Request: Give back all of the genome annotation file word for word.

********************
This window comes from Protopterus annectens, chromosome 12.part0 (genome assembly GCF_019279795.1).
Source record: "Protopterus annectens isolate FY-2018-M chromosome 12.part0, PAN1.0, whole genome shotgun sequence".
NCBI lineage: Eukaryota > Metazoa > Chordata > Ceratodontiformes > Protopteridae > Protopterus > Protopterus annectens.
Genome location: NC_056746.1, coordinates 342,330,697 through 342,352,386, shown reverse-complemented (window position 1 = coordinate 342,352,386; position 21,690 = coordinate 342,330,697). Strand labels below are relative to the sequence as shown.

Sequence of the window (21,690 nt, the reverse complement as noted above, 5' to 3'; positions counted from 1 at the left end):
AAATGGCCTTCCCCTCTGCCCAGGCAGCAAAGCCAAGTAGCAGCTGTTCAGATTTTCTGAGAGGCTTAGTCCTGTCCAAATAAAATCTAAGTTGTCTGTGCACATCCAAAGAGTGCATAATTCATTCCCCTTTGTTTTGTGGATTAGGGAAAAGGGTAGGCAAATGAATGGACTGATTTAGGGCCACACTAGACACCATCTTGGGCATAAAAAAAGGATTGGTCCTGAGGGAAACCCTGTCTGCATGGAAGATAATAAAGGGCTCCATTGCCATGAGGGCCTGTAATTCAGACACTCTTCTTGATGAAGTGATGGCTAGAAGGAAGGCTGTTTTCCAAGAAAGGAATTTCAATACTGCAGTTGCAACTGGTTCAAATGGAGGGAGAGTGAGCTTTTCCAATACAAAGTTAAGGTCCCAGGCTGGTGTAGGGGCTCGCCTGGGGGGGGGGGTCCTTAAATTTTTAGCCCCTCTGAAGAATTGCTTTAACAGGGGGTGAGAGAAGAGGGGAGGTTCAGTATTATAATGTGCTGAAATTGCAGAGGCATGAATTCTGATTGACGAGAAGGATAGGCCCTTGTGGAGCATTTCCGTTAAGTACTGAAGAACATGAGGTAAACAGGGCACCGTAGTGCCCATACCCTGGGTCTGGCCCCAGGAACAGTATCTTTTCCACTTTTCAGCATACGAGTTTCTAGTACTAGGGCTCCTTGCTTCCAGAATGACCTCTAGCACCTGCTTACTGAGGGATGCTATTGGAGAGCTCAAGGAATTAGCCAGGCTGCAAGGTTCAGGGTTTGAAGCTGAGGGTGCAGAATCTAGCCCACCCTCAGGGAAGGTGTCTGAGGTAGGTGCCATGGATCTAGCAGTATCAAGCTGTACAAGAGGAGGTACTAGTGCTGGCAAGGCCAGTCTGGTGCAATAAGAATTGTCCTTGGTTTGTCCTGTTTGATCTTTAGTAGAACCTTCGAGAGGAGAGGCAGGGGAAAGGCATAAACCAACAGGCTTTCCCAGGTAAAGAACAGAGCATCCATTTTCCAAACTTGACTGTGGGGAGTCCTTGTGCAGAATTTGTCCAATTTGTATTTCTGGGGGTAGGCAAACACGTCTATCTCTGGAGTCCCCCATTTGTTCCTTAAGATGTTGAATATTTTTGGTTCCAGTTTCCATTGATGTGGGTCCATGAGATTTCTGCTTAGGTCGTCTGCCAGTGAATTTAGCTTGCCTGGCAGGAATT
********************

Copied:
This window comes from Protopterus annectens, chromosome 12.part0 (genome assembly GCF_019279795.1).
Source record: "Protopterus annectens isolate FY-2018-M chromosome 12.part0, PAN1.0, whole genome shotgun sequence".
NCBI lineage: Eukaryota > Metazoa > Chordata > Ceratodontiformes > Protopteridae > Protopterus > Protopterus annectens.
Genome location: NC_056746.1, coordinates 342,330,697 through 342,352,386, shown reverse-complemented (window position 1 = coordinate 342,352,386; position 21,690 = coordinate 342,330,697). Strand labels below are relative to the sequence as shown.

Sequence of the window (21,690 nt, the reverse complement as noted above, 5' to 3'; positions counted from 1 at the left end):
AAATGGCCTTCCCCTCTGCCCAGGCAGCAAAGCCAAGTAGCAGCTGTTCAGATTTTCTGAGAGGCTTAGTCCTGTCCAAATAAAATCTAAGTTGTCTGTGCACATCCAAAGAGTGCATAATTCATTCCCCTTTGTTTTGTGGATTAGGGAAAAGGGTAGGCAAATGAATGGACTGATTTAGGGCCACACTAGACACCATCTTGGGCATAAAAAAAGGATTGGTCCTGAGGGAAACCCTGTCTGCATGGAAGATAATAAAGGGCTCCATTGCCATGAGGGCCTGTAATTCAGACACTCTTCTTGATGAAGTGATGGCTAGAAGGAAGGCTGTTTTCCAAGAAAGGAATTTCAATACTGCAGTTGCAACTGGTTCAAATGGAGGGAGAGTGAGCTTTTCCAATACAAAGTTAAGGTCCCAGGCTGGTGTAGGGGCTCGCCTGGGGGGGGGGGTCCTTAAATTTTTAGCCCCTCTGAAGAATTGCTTTAACAGGGGGTGAGAGAAGAGGGGAGGTTCAGTATTATAATGTGCTGAAATTGCAGAGGCATGAATTCTGATTGACGAGAAGGATAGGCCCTTGTGGAGCATTTCCGTTAAGTACTGAAGAACATGAGGTAAACAGGGCACCGTAGTGCCCATACCCTGGGTCTGGCCCCAGGAACAGTATCTTTTCCACTTTTCAGCATACGAGTTTCTAGTACTAGGGCTCCTTGCTTCCAGAATGACCTCTAGCACCTGCTTACTGAGGGATGCTATTGGAGAGCTCAAGGAATTAGCCAGGCTGCAAGGTTCAGGGTTTGAAGCTGAGGGTGCAGAATCTAGCCCACCCTCAGGGAAGGTGTCTGAGGTAGGTGCCATGGATCTAGCAGTATCAAGCTGTACAAGAGGAGGTACTAGTGCTGGCAAGGCCAGTCTGGTGCAATAAGAATTGTCCTTGGTTTGTCCTGTTTGATCTTTAGTAGAACCTTCGAGAGGAGAGGCAGGGGAAAGGCATAAACCAACAGGCTTTCCCAGGTAAAGAACAGAGCATCCATTTTCCAAACTTGACTGTGGGGAGTCCTTGTGCAGAATTTGTCCAATTTGTATTTCTGGGGGTAGGCAAACACGTCTATCTCTGGAGTCCCCCATTTGTTCCTTAAGATGTTGAATATTTTTGGTTCCAGTTTCCATTGATGTGGGTCCATGAGATTTCTGCTTAGGTCGTCTGCCAGTGAATTTAGCTTGCCTGGCAGGAATT